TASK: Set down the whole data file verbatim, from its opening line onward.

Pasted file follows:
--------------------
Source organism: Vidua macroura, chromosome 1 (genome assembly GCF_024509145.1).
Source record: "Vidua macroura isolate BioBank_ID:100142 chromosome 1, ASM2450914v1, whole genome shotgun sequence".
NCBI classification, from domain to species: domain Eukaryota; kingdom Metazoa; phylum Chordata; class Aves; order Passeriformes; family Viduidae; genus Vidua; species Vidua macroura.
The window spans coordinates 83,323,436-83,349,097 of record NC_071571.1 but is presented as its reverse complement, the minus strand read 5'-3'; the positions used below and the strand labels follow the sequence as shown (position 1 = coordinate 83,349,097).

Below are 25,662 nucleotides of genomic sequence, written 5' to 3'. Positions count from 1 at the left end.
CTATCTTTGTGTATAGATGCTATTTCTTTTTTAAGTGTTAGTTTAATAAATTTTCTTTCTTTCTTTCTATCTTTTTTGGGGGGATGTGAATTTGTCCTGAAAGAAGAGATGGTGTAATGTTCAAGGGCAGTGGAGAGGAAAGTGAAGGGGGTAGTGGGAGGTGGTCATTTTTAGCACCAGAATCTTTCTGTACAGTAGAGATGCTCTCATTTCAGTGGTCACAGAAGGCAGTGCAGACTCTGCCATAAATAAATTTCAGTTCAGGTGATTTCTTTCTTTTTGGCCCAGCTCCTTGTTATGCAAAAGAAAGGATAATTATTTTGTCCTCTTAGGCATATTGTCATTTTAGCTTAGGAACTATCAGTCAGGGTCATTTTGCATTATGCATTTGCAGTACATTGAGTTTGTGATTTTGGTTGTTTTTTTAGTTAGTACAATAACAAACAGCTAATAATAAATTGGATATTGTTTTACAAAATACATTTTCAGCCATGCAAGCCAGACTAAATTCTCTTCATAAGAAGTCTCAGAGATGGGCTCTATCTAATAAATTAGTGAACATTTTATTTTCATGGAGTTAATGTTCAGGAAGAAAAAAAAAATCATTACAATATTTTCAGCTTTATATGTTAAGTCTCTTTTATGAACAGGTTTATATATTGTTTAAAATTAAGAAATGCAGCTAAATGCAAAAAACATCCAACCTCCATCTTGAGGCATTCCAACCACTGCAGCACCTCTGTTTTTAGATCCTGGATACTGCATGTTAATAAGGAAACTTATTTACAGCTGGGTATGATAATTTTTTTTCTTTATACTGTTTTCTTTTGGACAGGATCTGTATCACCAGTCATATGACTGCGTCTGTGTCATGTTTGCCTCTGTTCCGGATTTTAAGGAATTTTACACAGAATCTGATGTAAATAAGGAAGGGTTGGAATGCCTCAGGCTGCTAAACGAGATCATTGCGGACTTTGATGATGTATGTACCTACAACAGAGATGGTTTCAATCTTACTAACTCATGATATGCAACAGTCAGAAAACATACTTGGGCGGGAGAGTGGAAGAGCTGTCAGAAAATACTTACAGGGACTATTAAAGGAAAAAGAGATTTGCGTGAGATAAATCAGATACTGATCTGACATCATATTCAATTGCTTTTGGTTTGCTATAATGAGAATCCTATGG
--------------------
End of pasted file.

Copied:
Source organism: Vidua macroura, chromosome 1 (genome assembly GCF_024509145.1).
Source record: "Vidua macroura isolate BioBank_ID:100142 chromosome 1, ASM2450914v1, whole genome shotgun sequence".
NCBI classification, from domain to species: domain Eukaryota; kingdom Metazoa; phylum Chordata; class Aves; order Passeriformes; family Viduidae; genus Vidua; species Vidua macroura.
The window spans coordinates 83,323,436-83,349,097 of record NC_071571.1 but is presented as its reverse complement, the minus strand read 5'-3'; the positions used below and the strand labels follow the sequence as shown (position 1 = coordinate 83,349,097).

Below are 25,662 nucleotides of genomic sequence, written 5' to 3'. Positions count from 1 at the left end.
CTATCTTTGTGTATAGATGCTATTTCTTTTTTAAGTGTTAGTTTAATAAATTTTCTTTCTTTCTTTCTATCTTTTTTGGGGGGATGTGAATTTGTCCTGAAAGAAGAGATGGTGTAATGTTCAAGGGCAGTGGAGAGGAAAGTGAAGGGGGTAGTGGGAGGTGGTCATTTTTAGCACCAGAATCTTTCTGTACAGTAGAGATGCTCTCATTTCAGTGGTCACAGAAGGCAGTGCAGACTCTGCCATAAATAAATTTCAGTTCAGGTGATTTCTTTCTTTTTGGCCCAGCTCCTTGTTATGCAAAAGAAAGGATAATTATTTTGTCCTCTTAGGCATATTGTCATTTTAGCTTAGGAACTATCAGTCAGGGTCATTTTGCATTATGCATTTGCAGTACATTGAGTTTGTGATTTTGGTTGTTTTTTTAGTTAGTACAATAACAAACAGCTAATAATAAATTGGATATTGTTTTACAAAATACATTTTCAGCCATGCAAGCCAGACTAAATTCTCTTCATAAGAAGTCTCAGAGATGGGCTCTATCTAATAAATTAGTGAACATTTTATTTTCATGGAGTTAATGTTCAGGAAGAAAAAAAAAATCATTACAATATTTTCAGCTTTATATGTTAAGTCTCTTTTATGAACAGGTTTATATATTGTTTAAAATTAAGAAATGCAGCTAAATGCAAAAAACATCCAACCTCCATCTTGAGGCATTCCAACCACTGCAGCACCTCTGTTTTTAGATCCTGGATACTGCATGTTAATAAGGAAACTTATTTACAGCTGGGTATGATAATTTTTTTTCTTTATACTGTTTTCTTTTGGACAGGATCTGTATCACCAGTCATATGACTGCGTCTGTGTCATGTTTGCCTCTGTTCCGGATTTTAAGGAATTTTACACAGAATCTGATGTAAATAAGGAAGGGTTGGAATGCCTCAGGCTGCTAAACGAGATCATTGCGGACTTTGATGATGTATGTACCTACAACAGAGATGGTTTCAATCTTACTAACTCATGATATGCAACAGTCAGAAAACATACTTGGGCGGGAGAGTGGAAGAGCTGTCAGAAAATACTTACAGGGACTATTAAAGGAAAAAGAGATTTGCGTGAGATAAATCAGATACTGATCTGACATCATATTCAATTGCTTTTGGTTTGCTATAATGAGAATCCTATGG